George was just 8 when he was able to put his first aid skills into action. He and his family were on holiday in Scotland when his mum, Anne-Marie, began choking. His brothers stood up and started patting her on her back, but George’s training was fresh in his mind and he told them, “That’s not how you do it.” He delivered just one back slap and the blockage came out.

Princess Anne presented him with a Young Achievers award. Anne-Marie was “immensely proud” of her son and no doubt grateful that he’d known just what to do.


First Aid Superhero: Harrison, age 10, Blackburn

Harrison was only ten when his six year old sister, Eva, rushed into his room, red-faced and unable to breathe. He realised immediately that she was choking. Luckily, even though he didn’t feel brave at all, he remembered his first aid training from school and put it into practice. A single abdominal thrust was enough to dislodge the Lego brick she was choking on and to restore her airway. Though it was a frightening experience, Harrison was relieved that he could do what was needed.

Eva went to hospital to be checked out after her ordeal. Doctors decided that she had swallowed the toy brick and her family were reassured that it should work its way out.

The incident happened at home during the summer holidays, but news soon spread to his former primary school where his headteacher praised his quick response and calmness. His Dad spoke about how impressed he was with Harrison for remembering what to do and grateful to the school for providing the training.

Children practice first aid with fake wounds and a choking vest, where first aiders can clear an obstruction to a mock-airway.

With fake wounds and a choking vest (which has a mock-airway), learning first aid can be fun.


First Aid Superhero: Daisy, age 4, Nottinghamshire

Daisy was just 4 when her Mum, Aimee, became unresponsive and stopped breathing. Because Aimee had a heart condition, she taught all her children how to call 999 and to say their address and post code, just in case. The call handler gave clear, child-friendly instructions to help Daisy perform effective CPR. Thankfully, this seemed to be enough for Aimee to regain consciousness and start breathing.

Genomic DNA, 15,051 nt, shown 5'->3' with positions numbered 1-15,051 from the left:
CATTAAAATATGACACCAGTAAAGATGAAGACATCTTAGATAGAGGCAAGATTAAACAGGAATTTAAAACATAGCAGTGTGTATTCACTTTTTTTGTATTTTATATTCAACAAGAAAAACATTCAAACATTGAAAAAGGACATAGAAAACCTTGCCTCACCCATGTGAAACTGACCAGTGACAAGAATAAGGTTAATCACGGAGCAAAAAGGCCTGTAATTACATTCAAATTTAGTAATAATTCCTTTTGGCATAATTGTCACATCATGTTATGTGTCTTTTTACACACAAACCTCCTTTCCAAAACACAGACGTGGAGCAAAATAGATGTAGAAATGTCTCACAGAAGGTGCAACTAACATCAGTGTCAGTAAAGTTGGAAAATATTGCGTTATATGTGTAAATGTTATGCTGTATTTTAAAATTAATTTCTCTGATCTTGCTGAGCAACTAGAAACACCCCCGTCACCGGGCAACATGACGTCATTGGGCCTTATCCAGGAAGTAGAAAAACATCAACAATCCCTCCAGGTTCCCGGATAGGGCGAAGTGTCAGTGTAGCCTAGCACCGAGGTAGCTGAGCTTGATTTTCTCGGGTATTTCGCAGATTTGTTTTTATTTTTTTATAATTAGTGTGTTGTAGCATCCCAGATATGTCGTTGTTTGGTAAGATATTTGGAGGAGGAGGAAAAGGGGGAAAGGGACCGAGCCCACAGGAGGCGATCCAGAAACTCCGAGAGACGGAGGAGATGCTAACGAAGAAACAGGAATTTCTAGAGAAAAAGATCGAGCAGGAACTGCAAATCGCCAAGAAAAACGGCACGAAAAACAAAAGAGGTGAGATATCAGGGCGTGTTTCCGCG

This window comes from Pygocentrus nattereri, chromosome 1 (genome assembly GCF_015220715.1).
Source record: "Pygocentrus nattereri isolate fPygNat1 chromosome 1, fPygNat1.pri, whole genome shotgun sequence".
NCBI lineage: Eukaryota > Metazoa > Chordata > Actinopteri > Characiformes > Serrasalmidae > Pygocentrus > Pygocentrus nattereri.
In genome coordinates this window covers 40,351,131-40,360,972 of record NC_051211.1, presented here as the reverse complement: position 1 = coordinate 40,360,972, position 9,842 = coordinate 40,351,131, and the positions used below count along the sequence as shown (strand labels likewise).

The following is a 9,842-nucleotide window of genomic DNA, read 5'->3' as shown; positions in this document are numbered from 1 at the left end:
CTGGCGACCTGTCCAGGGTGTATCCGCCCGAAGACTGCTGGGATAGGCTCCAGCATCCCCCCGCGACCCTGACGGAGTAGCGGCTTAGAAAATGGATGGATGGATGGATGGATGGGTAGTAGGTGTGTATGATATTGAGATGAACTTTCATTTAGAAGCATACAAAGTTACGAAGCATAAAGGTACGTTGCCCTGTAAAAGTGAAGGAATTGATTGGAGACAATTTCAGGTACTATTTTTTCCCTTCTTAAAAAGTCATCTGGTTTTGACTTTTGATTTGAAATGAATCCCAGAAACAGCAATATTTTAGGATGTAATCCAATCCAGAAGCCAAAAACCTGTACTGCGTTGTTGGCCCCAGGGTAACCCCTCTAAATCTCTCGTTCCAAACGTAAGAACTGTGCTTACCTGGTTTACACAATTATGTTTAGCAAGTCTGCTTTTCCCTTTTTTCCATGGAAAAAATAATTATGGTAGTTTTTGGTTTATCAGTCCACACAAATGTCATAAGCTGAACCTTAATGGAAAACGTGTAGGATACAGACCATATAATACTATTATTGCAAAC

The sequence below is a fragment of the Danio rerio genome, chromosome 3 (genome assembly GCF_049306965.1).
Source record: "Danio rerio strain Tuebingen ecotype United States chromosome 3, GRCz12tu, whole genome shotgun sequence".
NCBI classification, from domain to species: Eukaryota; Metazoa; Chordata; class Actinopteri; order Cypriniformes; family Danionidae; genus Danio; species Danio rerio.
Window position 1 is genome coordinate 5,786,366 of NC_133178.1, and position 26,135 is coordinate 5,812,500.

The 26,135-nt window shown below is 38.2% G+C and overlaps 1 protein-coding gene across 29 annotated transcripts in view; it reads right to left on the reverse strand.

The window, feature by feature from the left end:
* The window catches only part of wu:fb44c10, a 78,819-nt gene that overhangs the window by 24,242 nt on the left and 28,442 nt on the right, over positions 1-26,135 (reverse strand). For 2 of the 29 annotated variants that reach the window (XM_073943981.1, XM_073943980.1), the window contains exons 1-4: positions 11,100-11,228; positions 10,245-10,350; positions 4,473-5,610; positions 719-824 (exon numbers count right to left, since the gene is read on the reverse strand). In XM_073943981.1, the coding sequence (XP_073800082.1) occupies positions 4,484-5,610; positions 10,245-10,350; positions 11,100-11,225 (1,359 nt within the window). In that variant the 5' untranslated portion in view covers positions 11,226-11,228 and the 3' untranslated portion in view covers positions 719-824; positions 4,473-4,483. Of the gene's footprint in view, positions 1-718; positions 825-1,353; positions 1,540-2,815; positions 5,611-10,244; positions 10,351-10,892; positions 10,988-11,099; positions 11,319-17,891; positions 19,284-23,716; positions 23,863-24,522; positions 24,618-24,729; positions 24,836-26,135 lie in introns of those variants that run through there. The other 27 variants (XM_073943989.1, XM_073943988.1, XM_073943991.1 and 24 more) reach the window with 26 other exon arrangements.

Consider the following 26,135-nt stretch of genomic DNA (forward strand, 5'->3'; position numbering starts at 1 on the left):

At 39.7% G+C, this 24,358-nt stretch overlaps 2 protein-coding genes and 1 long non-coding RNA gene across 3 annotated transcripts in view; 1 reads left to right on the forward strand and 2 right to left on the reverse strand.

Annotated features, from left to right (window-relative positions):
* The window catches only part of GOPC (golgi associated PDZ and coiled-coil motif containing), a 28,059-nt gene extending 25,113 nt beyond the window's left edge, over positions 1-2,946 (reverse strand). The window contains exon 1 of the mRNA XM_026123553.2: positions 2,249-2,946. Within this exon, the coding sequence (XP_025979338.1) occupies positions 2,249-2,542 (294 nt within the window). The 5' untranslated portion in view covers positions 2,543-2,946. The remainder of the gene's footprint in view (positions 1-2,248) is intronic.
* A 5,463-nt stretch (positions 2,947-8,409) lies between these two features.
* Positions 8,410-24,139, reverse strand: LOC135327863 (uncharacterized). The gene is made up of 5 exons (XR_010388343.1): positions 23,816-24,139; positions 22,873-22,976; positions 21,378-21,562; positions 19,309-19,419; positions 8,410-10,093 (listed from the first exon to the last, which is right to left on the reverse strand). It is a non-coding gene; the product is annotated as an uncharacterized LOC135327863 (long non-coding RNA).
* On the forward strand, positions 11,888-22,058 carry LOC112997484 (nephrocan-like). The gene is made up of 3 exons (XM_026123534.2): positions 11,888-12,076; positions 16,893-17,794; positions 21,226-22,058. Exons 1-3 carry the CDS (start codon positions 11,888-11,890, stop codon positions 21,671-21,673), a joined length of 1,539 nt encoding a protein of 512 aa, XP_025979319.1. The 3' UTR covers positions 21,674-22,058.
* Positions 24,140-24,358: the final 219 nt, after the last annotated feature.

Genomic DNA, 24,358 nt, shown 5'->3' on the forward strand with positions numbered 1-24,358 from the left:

We usually rule out the possibility of children this young being able to do CPR – for several reasons, actually – but in part due to their size. CPR has to be done with some force. However, in this case, incredibly, Daisy managed to do just what was needed and Aimee had the bruises to prove it afterwards (which is common after CPR, unfortunately).

Daisy was given a special Bravery certificate at her school by the East Midlands Ambulance Service and when she shared her story on This Morning, she was also offered a special day out at the London Aquarium.

Undeterred by the challenges of saving her Mum’s life, Daisy says she plans to be a paramedic or surgeon when she’s older.

A boy practices CPR using a manikin.

Children are capable of effective CPR.


We believe that children deserve not to be underestimated. We hope that these compelling true stories convince you that children of all ages are capable of learning powerful skills and even saving the lives of those around them, including adults. First aid training gives children the chance to learn what to do in a medical emergency and to practice those skills in a safe, friendly, child-centred environment. We love seeing children’s faces when they realise they can succeed at something that some adults don’t yet know how to do!


Courses for Children

Following impressive campaigns, First Aid is now part of the National Curriculum. It’s a brilliant opportunity for children to learn life skills that could genuinely save lives. Exactly what is taught can vary, but we believe it is a fantastic opportunity for children and young people to have the skills needed to become real-life superheroes.

We love delivering first aid training to children and young people in primary, secondary and SEN schools across Devon and Cornwall, to home-educated children, alongside their families in Family First Aid  as well as to Scout and Guide groups.

Get in touch if you want to find out more about what we can do for you.

by Charlie Burn